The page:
McDonald's And Disney Collabs Weren't Always Good For Business

Disney and McDonald's are among the world's most recognizable companies. Although one sells burgers and the other family-friendly entertainment, it seems a partnership between the two industry titans would be nothing short of a massive success. Unfortunately, The Walt Disney Company and McDonald's have had their fair share of disagreements in the past.

According to Attractions Magazine, one of the goals of Ray Kroc, the McDonald's C.E.O. who transformed the restaurant chain into the massive presence it is today, was for his hamburger-selling business to partner with influential companies that could help McDonald's extend its brand awareness. One of these people happened to be Walt Disney, who at the time was set to open his Disneyland theme park in Anaheim, California. Unfortunately, Disney was uninterested in discussing business with such a small company — while the McDonald's everyone knows today has over 40,000 locations worldwide, Kroc's ambitious business only had four locations open when he reached out to Disney. Reportedly, though discussions between the companies may have occurred, Disney's price for partnership was more than Kroc was willing to bargain. Fortunately for fans of Mickey Mouse and McNuggets, the companies have since shared many mutually beneficial promotions and have collaborated for short periods.

The two companies developed major beef in the '80s

As McDonald's gained massive success in the decades following the failed Disneyland deal, the burger retailer soon became famous enough to attract the attention of Michael Eisner, Disney's C.E.O. from 1984 to 2005. Walt Disney World, Disney's newest park endeavor at the time, partnered with McDonald's in anticipation of the log ride Splash Mountain. McDonald's began a promotion called "Splash For Cash," in which customers who purchased beverages could win discounts on menu items, cash prizes, or even a trip to Walt Disney World just in time to experience the new water ride. Unfortunately, the ride didn't open on time, prompting backlash from winning customers who were frustrated that the fast food chain couldn't fulfill its promise.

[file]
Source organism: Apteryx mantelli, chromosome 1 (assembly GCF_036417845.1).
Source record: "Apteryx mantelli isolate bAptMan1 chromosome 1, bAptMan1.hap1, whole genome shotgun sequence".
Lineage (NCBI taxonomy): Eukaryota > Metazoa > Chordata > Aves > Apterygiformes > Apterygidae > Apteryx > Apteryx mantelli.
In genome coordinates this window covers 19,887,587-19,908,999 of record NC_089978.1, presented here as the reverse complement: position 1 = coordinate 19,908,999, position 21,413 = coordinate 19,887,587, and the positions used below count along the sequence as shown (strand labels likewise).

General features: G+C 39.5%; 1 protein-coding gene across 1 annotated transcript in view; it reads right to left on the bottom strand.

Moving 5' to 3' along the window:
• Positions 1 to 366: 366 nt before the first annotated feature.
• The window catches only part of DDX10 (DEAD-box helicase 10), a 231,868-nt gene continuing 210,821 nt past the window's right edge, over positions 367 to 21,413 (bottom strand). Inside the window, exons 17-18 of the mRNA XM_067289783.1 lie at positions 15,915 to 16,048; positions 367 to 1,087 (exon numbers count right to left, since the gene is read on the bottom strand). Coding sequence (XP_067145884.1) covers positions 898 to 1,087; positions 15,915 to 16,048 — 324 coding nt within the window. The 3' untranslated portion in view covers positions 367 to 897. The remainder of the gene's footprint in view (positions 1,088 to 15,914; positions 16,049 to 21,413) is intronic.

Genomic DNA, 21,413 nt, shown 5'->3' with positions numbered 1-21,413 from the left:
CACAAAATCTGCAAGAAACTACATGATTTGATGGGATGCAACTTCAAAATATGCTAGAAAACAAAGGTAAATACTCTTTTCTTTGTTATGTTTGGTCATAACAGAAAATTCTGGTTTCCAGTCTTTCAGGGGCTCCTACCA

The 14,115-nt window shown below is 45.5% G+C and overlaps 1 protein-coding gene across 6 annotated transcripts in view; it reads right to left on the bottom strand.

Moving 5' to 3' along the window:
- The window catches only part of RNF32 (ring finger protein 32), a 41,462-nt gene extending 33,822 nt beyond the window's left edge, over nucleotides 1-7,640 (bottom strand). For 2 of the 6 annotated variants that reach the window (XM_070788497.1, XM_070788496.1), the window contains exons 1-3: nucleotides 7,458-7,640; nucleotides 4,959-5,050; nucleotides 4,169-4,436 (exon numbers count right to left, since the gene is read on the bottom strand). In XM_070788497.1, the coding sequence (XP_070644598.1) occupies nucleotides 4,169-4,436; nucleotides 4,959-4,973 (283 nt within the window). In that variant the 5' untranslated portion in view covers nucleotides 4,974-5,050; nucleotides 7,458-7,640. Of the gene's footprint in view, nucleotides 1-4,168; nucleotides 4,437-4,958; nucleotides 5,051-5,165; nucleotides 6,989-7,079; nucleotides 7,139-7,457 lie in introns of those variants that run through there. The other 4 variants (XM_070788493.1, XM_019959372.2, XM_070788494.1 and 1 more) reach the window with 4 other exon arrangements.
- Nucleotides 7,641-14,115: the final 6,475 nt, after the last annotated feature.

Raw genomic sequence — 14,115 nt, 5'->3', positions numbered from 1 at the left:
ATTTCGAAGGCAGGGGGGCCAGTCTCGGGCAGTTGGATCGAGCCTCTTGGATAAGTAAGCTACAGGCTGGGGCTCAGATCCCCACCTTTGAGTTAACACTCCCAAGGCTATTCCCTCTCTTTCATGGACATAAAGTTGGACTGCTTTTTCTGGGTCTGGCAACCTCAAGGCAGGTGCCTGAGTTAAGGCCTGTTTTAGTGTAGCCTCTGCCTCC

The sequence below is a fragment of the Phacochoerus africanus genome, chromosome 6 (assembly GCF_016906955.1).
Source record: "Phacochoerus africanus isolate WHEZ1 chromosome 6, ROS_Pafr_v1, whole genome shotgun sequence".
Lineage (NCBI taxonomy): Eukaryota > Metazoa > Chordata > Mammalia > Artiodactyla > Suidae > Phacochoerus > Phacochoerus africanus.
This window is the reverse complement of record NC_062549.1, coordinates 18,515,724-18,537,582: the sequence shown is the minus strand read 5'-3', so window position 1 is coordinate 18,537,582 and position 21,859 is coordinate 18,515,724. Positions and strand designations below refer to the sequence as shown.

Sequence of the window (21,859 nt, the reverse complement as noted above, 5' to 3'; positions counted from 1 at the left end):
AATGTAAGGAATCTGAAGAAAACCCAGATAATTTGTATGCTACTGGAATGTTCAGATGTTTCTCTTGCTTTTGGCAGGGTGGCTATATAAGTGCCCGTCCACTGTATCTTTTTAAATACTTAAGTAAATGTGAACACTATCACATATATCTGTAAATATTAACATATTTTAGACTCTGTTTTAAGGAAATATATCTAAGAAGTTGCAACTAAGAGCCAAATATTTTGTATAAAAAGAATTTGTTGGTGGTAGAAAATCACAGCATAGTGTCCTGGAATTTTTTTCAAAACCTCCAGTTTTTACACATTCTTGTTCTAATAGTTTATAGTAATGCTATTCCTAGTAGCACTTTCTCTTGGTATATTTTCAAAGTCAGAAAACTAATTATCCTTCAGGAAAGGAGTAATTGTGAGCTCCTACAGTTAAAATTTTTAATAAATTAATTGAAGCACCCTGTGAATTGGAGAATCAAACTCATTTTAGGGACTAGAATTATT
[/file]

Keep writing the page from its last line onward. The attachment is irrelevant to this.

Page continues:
The companies also struggled to maintain harmony when Disney became extremely selective about which movies and characters McDonald's was allowed to include in promotions. McDonald's didn't realize just how valuable an exclusive partnership with Disney could be until the '90s when it dropped over $1 million on a toy distribution agreement. This deal proved to be a good investment for McDonald's in the long run: In addition to memorable Disney-themed toys appearing in Happy Meals, certain promotions were massively successful for both companies. During the promotion of Disney's "Mulan," McDonald's released its iconic Szechuan sauce, which remains a popular choice among die-hard fans.

McDonald's made a brief Disneyland appearance

If you vaguely remember enjoying fresh McDonald's french fries in Disneyland while watching the Mark Twain Riverboat sail by in Adventureland, or biting into a Big Mac while waiting in line for the Ferris wheel, you weren't dreaming. There was a time when a few McDonald's restaurants did appear on Disney property. In Disneyland, a Wild West-themed wagon outside of the exit to Big Thunder Mountain Railroad sold McDonald's french fries to hungry guests beginning in 1998. In 2001, California Adventure followed suit when it opened a burger restaurant featuring McDonald's products; the restaurant was called "Burger Invasion," but the burgers' signature style and the subtle signage addition of the Golden Arches clearly indicated to park attendees that this was a McDonald's establishment.

Disney's Magic Kingdom in Orlando, Florida also opened multiple eateries that sold McDonald's products. Unfortunately, McDonald's presence in the parks was phased out beginning in 2007 when the two companies decided not to renew their agreement. This abrupt ending could have been due to concern from park-goers who believed Disney properties needed to offer "healthier" food options, especially since a large contingent of the park's attendees were young children during a time when discourse about childhood obesity rates was on the rise (via The New York Times).

Kroc and Disney met long before their massive successes

Ray Kroc and Walt Disney had much more in common than you might imagine. Of course, both men were entrepreneurs with brands that are beloved the world over, but the two men also had eerily similar backstories. Both were born and raised in Illinois and joined the Red Cross as ambulance drivers during World War I. They even enlisted around the same time, reportedly crossing paths multiple times during their service.

When Kroc originally proposed the idea of McDonald's and Disney collaborating back in 1954, he wrote his old friend a letter reminding him of their time in the service and updated Disney about his most recent business venture. As posted on X, formerly known as Twitter, a copy of the original letter exchange between Kroc and Disney was on display during a Heritage auction. In his letter, Disney kindly addresses his friend but makes sure to stay out of the "business" end of things, saying he "confines [himself] to the creative end of the project." It did take the Disney company a few more decades to join forces with that up-and-coming burger joint, but the rest is history.